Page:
The flesh or the self life has an incessant desire to respond, to strive to produce self righteousness. Almost any attempt can be justified by the good intention. Christian service can be an outlet for self righteousness, the worthy disciplines of the Christian walk: reading the Bible, time in prayer, sacrificial giving can become devices to impress God or others. Even our efforts toward holiness, any outward effort or inner pride of grace, race or face not grounded in his grace become our filthy rags in this holy presence. (Isa. 64:6).

Absolutely nothing that originates from the flesh or self, whatever it may claim, can ever please God. “It is the Spirit who gives life; the flesh profits nothing. The words that I speak to you are spirit, and they are life.” (John 6:63); “ . . .for without Me you can do nothing” (John 15:5). This is a hard lesson to learn. We so often crave some recognition, some right for ourselves, some justification, some status based on our achievements, academic, missionary, family or success. We justify our failures, excuse our faults, blame others. These are the devices of the flesh that may appear to assuage our sins but never will impress our holy God.

We often set up for ourselves artificial norms of conduct, dress, pedigree, standards of our unique group. When we comply with these to our satisfaction, we are proud of our achievements, none of which were God’s original norms. We compare ourselves with ourselves and are not wise.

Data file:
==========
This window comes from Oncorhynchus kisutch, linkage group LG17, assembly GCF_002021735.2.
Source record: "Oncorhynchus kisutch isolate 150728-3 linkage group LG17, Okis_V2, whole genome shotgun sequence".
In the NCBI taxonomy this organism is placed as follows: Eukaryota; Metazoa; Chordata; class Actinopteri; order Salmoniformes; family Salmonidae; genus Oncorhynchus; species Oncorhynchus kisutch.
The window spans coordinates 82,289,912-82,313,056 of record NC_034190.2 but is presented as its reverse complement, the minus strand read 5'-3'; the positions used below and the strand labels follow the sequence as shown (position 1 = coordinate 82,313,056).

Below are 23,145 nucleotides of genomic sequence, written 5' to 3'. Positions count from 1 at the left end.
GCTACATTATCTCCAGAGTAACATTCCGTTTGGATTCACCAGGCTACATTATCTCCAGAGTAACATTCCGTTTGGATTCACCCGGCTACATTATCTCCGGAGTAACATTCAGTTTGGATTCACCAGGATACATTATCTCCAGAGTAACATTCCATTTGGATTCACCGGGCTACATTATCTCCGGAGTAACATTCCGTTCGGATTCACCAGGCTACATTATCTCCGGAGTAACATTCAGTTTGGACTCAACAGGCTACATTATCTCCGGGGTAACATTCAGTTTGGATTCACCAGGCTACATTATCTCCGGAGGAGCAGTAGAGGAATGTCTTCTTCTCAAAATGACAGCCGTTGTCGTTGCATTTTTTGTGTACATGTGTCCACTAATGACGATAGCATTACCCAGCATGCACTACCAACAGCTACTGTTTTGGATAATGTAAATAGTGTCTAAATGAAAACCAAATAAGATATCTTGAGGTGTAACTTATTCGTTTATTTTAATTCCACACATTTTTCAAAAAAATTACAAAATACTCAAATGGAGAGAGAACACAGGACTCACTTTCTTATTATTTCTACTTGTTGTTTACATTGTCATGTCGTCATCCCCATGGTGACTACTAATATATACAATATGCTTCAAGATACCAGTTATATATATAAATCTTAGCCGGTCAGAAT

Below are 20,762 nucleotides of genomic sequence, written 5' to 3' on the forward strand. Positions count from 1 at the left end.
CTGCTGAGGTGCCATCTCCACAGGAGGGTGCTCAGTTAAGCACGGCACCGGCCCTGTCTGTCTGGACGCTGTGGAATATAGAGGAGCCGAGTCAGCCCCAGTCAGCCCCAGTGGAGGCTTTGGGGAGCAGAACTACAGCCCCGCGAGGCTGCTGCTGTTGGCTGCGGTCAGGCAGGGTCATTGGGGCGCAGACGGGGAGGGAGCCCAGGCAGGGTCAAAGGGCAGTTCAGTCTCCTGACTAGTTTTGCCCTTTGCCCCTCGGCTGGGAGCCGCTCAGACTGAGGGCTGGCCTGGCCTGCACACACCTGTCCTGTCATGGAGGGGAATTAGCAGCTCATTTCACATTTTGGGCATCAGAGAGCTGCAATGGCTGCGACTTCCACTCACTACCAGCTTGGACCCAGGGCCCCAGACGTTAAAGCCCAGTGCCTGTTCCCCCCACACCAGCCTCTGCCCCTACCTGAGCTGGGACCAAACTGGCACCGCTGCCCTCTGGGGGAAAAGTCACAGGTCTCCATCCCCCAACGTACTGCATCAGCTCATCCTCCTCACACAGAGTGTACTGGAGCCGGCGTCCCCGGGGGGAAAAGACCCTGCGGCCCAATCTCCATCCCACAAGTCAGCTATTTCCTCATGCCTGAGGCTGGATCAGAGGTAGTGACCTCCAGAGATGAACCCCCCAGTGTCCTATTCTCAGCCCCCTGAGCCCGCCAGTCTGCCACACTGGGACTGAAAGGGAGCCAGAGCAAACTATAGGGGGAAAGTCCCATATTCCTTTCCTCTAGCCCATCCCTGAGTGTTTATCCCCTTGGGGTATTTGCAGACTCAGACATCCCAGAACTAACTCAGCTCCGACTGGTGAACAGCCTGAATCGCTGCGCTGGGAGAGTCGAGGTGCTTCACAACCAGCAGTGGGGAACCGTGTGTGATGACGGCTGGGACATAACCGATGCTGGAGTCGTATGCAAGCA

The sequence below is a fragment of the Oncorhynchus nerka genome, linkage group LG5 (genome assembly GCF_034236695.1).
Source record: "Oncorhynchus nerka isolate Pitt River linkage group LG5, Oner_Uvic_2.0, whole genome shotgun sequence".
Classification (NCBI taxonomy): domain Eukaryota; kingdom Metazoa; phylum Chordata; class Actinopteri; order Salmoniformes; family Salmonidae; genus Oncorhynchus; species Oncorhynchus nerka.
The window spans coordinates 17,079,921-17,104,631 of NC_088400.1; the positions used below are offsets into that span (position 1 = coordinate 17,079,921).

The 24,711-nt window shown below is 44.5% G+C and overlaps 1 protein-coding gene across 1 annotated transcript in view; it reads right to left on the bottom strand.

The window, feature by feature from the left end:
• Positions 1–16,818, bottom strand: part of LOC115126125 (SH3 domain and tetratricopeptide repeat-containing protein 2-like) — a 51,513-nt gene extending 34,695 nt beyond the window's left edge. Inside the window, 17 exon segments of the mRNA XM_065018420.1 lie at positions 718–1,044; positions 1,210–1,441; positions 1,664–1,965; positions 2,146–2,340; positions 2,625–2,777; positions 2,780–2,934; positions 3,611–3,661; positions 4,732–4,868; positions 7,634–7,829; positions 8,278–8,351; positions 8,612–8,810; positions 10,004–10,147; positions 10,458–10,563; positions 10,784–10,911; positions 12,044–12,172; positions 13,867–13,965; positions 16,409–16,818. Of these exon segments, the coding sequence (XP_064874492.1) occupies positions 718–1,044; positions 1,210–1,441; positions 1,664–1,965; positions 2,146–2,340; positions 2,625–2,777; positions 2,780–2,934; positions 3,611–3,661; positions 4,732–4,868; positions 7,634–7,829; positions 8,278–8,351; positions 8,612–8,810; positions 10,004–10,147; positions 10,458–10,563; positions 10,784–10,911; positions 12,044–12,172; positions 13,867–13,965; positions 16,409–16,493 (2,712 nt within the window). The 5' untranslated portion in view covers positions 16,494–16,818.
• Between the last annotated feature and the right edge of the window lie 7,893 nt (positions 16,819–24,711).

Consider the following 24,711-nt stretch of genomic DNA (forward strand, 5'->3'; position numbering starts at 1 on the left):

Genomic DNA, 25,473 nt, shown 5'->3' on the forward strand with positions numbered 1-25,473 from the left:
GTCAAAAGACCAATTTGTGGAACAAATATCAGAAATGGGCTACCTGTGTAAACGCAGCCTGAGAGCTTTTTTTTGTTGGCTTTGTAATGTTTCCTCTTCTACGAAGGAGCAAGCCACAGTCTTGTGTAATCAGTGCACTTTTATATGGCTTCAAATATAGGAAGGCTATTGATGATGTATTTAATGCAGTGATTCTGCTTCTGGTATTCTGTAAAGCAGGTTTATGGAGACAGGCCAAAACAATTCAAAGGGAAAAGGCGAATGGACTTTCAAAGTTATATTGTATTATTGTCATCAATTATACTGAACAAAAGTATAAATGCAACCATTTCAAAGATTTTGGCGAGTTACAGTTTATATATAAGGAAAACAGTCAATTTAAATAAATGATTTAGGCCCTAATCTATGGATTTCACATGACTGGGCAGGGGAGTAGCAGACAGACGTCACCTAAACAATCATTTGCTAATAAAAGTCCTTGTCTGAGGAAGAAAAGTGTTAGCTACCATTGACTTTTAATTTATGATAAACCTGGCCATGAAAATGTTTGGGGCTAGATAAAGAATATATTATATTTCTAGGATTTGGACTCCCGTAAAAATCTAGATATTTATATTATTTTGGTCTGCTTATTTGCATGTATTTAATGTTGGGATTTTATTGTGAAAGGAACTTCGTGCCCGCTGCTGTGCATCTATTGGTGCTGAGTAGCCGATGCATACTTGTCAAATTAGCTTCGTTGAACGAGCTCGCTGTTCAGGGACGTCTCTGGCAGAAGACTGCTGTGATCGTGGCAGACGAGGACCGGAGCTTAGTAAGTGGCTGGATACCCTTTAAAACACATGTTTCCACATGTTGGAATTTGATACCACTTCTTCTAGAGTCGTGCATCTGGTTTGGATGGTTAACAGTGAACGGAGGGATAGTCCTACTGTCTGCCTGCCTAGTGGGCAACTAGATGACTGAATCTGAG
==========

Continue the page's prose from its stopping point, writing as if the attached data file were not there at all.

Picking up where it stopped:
Only the Cross is God’s answer for Law Keeping

The very essence of the flesh is pride, independence and selfishness. Our manipulations of the law only reveal our baseness. On that basis one cannot build a Christ-like life. The Old and New Testaments are proof positive that God must demolish that fleshly pride. Job defended his integrity and pride of grace but finally said: “I have heard of You by the hearing of the ear, but now my eyes see You. Therefore I abhor myself and repent in dust and ashes” (Job. 42; 5 ,6); Jacob wrestled with the Angel of Jehovah before God gave me a new name, Israel (Gen. 33:30); Moses failed miserably and needed forty years in the wilderness to undo his proud education (Exodus 4:10); the prophet Isaiah saw the Lord and said: “Woe is me, for I am undone” (Isa. 6: 5). Peter denied his Lord only to weep bitterly and later be reinstated by grace (Luke 22: 62).

But the wonder of God’s grace is that we died to the flesh and its infatuation with doing, striving, working in our fleshly effort. God established a new relationship of marriage to another even to him who was raised from the dead and lives in the heart of the believer. The Christian life is a life of faith motivated by a love relationship with the risen Christ in the power of the Holy Spirit.

Powerful Points to Ponder

1. We died to the law in the body of Christ. We owe the law no duty or striving.
2. “But he who is joined to the Lord is one spirit with Him” 1 Cor.6:17
3. Only a divine breaking of the flesh at the cross will suffice for true victory in Christ.
4. Remember it is not our doing, but what he did and how by faith we appropriate it.

Yours in the Message of the Cross
Gordon E. Johnson
Rio Grande Bible Institute